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Wildebeest Baby
Wildebeest Baby

Wildebeest Habits

Although it looks frightening, the horned wildebeest is neither aggressive nor particularly dangerous. When approached, it will stab the ground with its horns, stamp its hooves, and trash its tail menacingly. It may even lower its head and pretend to charge. But if this display fails stop the intruder, the wildebeest will retreat and repeat its performance from a safe distance. Territorial battles between males involve a similar confrontation. Trespassers are first threatened with loud bellowing calls. If this warning is ignored, the pair meets in a head-to-head trial of strength. Horns may lock, but the fights are rarely bloody. The wildebeest usual response to danger is flight. Wildebeest live in a herds of up to 100 animals. If a herb member spots danger, such as a pride of lions out hunting, it sounds a warning and the whole herd flees.
The wildebeest is hunted for its skin, which makes a durable leather, and its tail, which is used to make fly swatters called chowries. Some hunters also shoot wildebeest for sport. During the 19th century the Boer farmers killed black wildebeest to provide meat for their workers and turned the hides into bags, belts, and other accessories. The massacre continued until 1870, when only 600 of the animals remained. The species was saved by two Boer landowners, who kept breeding herds on their lands, thus enabling the population to recover. Because the wildebeest has the same diet as domestic cattle, it is seen as competition for grazing land in some areas.

Wildebeest Communication

Wildebeest communicate visually, vocally, and through olfaction. A male's bellow can carry up to 2 km. Preorbital and pedal gland secretions are important in olfactory communications, along with urine and feces. Pedal glands allow herds to follow one another during migrations. Wildebeest rub their preorbital glands and faces on the behinds of others for social contact. Individuals may also sniff and rub their nose and neck on other individuals.

Wildebeest Breeding

The breeding habits of the wildebeest vary depending on whether it belongs to a traveling herd. Traveling herds contain animals of all ages and both sexes. The mature male may establish a breeding territory and mate with any females entering it. Sedentary (non traveling) wildebeest tend to be more organized. Females with young form separate herds of 10 to 1,000. Males leave the female herds when they are about year old and join separate bachelor groups.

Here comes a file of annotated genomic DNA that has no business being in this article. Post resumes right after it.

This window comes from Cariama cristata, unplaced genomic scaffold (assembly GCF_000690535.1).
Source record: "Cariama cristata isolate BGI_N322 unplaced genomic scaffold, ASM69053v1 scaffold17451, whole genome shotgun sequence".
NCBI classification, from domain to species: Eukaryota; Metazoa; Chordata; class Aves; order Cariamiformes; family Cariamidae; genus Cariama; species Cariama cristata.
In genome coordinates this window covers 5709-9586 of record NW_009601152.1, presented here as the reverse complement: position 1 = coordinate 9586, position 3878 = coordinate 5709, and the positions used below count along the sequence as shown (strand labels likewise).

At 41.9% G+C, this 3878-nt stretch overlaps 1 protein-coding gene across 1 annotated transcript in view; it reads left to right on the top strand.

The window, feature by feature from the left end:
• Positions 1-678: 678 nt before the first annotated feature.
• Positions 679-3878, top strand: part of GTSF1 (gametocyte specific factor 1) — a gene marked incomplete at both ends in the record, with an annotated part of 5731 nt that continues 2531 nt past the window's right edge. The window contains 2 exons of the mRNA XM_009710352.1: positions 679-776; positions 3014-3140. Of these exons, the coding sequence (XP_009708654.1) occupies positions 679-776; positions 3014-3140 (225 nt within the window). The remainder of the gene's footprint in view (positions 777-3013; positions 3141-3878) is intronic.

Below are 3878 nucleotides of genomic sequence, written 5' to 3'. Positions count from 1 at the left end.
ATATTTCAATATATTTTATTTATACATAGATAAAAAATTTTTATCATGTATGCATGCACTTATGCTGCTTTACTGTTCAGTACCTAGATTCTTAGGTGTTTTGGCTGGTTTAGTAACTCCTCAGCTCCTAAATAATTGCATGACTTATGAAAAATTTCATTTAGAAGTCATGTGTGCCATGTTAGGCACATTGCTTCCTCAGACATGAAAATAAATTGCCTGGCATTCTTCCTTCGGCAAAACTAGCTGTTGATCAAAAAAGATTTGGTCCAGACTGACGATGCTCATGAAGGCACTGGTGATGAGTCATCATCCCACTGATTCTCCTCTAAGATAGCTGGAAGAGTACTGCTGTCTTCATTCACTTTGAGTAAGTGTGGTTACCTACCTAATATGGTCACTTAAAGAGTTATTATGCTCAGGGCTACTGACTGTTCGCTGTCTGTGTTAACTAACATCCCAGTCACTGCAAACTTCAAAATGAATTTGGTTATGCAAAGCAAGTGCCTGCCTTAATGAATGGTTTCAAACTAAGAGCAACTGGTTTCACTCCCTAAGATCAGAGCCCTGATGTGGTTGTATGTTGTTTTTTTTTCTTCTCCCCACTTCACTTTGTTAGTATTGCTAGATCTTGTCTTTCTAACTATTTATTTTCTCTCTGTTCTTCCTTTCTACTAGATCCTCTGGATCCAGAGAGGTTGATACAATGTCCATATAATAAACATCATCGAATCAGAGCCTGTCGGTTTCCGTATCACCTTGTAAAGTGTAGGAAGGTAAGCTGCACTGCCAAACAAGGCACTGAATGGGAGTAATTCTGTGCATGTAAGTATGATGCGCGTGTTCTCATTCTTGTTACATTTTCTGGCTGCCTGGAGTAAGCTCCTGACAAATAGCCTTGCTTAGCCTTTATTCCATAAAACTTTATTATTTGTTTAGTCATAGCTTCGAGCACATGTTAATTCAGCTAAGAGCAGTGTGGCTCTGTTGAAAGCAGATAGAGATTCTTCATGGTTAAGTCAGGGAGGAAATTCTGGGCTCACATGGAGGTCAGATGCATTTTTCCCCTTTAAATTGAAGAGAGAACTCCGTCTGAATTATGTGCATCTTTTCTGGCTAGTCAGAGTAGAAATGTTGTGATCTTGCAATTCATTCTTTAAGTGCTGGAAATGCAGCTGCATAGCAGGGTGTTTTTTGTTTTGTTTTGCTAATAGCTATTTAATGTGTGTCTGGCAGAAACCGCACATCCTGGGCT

At the age of three or four the male leaves the group and attempts to establish territories of his own. These territories may be held only briefly while the female herd is passing, or they may be maintained for many years. A female will then attempt to mate with any mature female that enters his territory. The young are born at the beginning of rainy season when food is most abundant. A wildebeest calf can stand within 15 minutes of birth and can run shortly after. Until the calf is weaned, at about nine months, it stays close to its mother for protection. But the calves are easy prey for large predators such as lions, and many die.

Wildebeest Food & Feeding

The wildebeest lives in fertile plains and open woodland, where it grazes on short sweet grass. A taste for this type of grass often leads the wildebeest to recently burn areas, where the fire has cleared the tall, dry scrub, allowing shorter grass to grow. The wildebeest may also follow behind other grazing animals that eat the taller, coarser vegetation. It also eats succulent plants and browses on karroo bushes. It begins grazing soon after sunrise, rests briefly at midday, an continues feeding until sunset. Although wildebeest are know for their seasonal migrations, not all wildebeest migrate. If there is a constant supply of fresh green grass, they remain in the same area all year. Only when there is severe seasonal drought does the wildebeest migrate in search for food. Herds of over 1,000 animals may then thunder over the plains, raising dark clouds of dust visible for many miles. Hundreds die on these journeys. Many drown as they try to cross-flowing rivers.

Wildebeest Key Facts

              Height: At shoulder, 3-4 1/2 feet. Length: Head and body, 5-8 ft. Tail, 14-22 in
              Weight: Males, 400-600lb. Females, 300-360 pounds
             Sexual maturity: 2-3 years
             Mating: February to April in South Africa; April to May in the Serengeti
             Gestation: 8-9 months
             Number of young: Usually 1
            Habit: Lives in herds; often migratory; active by day
            Diet: Grasses and succulents
            Lifespan: 21 years in captivity



  • The name gnu comes from a Bushman word for the wildebeest's bellow.
  • Only one in every six calves survives its first year.
  • Both males and females have horns, although the male's horns are thicker and heavier than the female's.
  • The largest known wildebeest horns measures 33 inches across.
  • To groom itself, the wildebeest rubs its face either on the ground or against a tree or partner.

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